User-fee inaction could cause logjam

Share this article:

If Congress does with FDA user fee bills this year what it did in 2007—and in all likelihood it will—the prospects for a huge new products-review backlog are “frightening,” according to FDA Matters editor Steven Grossman. “As a general precaution,” he wrote in a January 30 commentary, “FDA left many staff positions vacant during 2007, just in case the user fee monies were not renewed. As required by law, FDA eventually issued layoff notices to employees it could not pay if user fee monies were not available on October 1, 2007.”

This led to a review backlog starting in the second half of 2007, Grossman writes. “It seems more than a coincidence that the problems started at the same time as the disruption caused by the new law.”

This year, he says, Congress must handle twice as many bills before July 1—drug and device renewals, and bills for generic drugs and biosimilars/interchangeable biologics. “If 2012 becomes a repeat of 2007, then FDA will find itself under withering criticism this year for not reviewing innovative drug applications in a timely fashion.”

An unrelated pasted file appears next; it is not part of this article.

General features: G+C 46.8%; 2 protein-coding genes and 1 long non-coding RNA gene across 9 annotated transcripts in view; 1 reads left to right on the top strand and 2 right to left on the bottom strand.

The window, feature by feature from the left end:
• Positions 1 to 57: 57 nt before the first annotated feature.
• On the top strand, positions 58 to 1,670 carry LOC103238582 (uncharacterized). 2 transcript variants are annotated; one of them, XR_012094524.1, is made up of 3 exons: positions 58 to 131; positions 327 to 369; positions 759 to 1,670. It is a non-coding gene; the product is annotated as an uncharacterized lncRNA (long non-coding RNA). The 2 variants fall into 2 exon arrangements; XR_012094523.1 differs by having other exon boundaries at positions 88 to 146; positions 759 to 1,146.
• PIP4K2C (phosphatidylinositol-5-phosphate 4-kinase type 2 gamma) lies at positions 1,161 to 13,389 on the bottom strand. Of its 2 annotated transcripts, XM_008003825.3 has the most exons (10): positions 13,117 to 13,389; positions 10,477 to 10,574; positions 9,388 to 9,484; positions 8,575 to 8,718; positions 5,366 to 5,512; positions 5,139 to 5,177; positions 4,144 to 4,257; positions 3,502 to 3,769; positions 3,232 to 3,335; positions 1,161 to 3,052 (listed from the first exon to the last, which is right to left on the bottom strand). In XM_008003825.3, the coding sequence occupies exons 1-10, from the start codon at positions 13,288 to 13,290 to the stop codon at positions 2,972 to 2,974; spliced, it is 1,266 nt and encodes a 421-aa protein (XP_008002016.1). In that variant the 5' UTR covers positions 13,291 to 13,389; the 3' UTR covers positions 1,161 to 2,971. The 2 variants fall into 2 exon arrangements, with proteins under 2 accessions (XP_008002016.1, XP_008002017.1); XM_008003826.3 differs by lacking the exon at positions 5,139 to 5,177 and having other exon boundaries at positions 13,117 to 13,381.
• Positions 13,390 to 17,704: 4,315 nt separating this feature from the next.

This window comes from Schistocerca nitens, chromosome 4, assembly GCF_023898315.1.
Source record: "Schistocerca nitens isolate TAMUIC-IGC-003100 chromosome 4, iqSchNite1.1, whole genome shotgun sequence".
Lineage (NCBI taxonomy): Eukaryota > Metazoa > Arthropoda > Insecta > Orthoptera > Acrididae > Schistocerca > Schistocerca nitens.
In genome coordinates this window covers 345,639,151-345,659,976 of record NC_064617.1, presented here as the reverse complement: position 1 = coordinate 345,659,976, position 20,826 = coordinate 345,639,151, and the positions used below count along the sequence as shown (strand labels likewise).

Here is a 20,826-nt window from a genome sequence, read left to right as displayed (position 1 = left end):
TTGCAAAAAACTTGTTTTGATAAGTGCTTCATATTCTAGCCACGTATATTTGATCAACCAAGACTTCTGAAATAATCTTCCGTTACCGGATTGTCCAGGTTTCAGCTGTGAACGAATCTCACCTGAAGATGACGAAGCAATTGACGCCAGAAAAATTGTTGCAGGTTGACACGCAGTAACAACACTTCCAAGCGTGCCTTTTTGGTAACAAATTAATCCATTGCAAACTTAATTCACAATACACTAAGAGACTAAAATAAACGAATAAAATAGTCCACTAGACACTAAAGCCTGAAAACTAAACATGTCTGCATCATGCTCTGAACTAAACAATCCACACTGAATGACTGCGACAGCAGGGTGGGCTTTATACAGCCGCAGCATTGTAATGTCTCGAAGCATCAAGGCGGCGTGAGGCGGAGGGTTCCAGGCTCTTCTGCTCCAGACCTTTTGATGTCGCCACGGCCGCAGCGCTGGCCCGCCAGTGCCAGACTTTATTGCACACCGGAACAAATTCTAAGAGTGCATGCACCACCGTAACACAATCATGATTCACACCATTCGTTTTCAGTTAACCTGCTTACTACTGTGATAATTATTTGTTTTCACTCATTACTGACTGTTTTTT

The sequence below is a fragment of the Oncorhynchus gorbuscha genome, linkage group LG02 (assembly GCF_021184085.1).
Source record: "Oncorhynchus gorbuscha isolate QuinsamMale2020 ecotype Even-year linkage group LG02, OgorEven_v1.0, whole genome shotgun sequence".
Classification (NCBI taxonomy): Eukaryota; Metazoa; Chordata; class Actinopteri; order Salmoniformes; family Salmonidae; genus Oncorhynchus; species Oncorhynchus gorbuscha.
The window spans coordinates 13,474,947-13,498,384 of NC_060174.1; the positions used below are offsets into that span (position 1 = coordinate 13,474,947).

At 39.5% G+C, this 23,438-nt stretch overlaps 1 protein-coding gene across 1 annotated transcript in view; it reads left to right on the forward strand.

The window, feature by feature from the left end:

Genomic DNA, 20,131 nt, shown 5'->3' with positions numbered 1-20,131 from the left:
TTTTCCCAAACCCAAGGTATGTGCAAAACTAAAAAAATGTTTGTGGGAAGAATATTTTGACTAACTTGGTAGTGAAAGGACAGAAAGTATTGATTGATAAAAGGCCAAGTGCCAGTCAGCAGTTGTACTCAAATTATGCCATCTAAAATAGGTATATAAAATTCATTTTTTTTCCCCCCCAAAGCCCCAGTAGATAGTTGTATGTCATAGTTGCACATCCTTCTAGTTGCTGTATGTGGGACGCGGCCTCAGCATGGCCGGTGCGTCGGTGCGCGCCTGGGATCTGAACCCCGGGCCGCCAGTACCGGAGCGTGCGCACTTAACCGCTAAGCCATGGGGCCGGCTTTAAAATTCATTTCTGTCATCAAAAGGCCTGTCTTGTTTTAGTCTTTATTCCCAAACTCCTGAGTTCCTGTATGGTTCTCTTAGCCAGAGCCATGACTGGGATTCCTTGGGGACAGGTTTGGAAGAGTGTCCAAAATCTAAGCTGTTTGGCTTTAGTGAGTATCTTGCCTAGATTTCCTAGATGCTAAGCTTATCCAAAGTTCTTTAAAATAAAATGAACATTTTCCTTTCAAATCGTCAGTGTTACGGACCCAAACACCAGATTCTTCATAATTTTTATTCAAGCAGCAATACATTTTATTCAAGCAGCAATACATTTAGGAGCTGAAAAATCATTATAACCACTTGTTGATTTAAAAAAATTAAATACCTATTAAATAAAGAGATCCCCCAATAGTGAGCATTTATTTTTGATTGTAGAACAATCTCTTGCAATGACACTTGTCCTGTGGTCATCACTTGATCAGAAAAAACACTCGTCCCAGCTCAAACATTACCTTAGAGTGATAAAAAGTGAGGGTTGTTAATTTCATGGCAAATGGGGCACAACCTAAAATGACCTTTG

Grossman concludes that “Congress needs to commit to speed up the process, minimize amendments, and make new provisions effective six months or a year after enactment. ”
Share this article:
You must be a registered member of MMM to post a comment.

Next Article in Features

Email Newsletters


Patient access to pharmaceuticals is a tale of two worlds—affordability has improved for the majority, while the minority is hampered by cost, distribution and red tape. To provide marketers with a well-rounded perspective, MM&M presents this e-book chock full of key insights. Click here to access it.

More in Features

Is your marketing strategy stuck in 2005?

Is your marketing strategy stuck in 2005?

It is not enough to just have a killer black book or Rolodex. The market needs agile, swift marketing

Is guidance stifling social media?

Recent FDA draft guidance was meant to help companies create FDA-compliant tweets and handle third-party misinformation on the web. What other obstacles lie in the path of effective social media use?

FDA social media guides draw flak

FDA social media guides draw flak

Two FDA guidance documents on how health product manufacturers may participate in social media have drawn criticism from industry and consumer groups.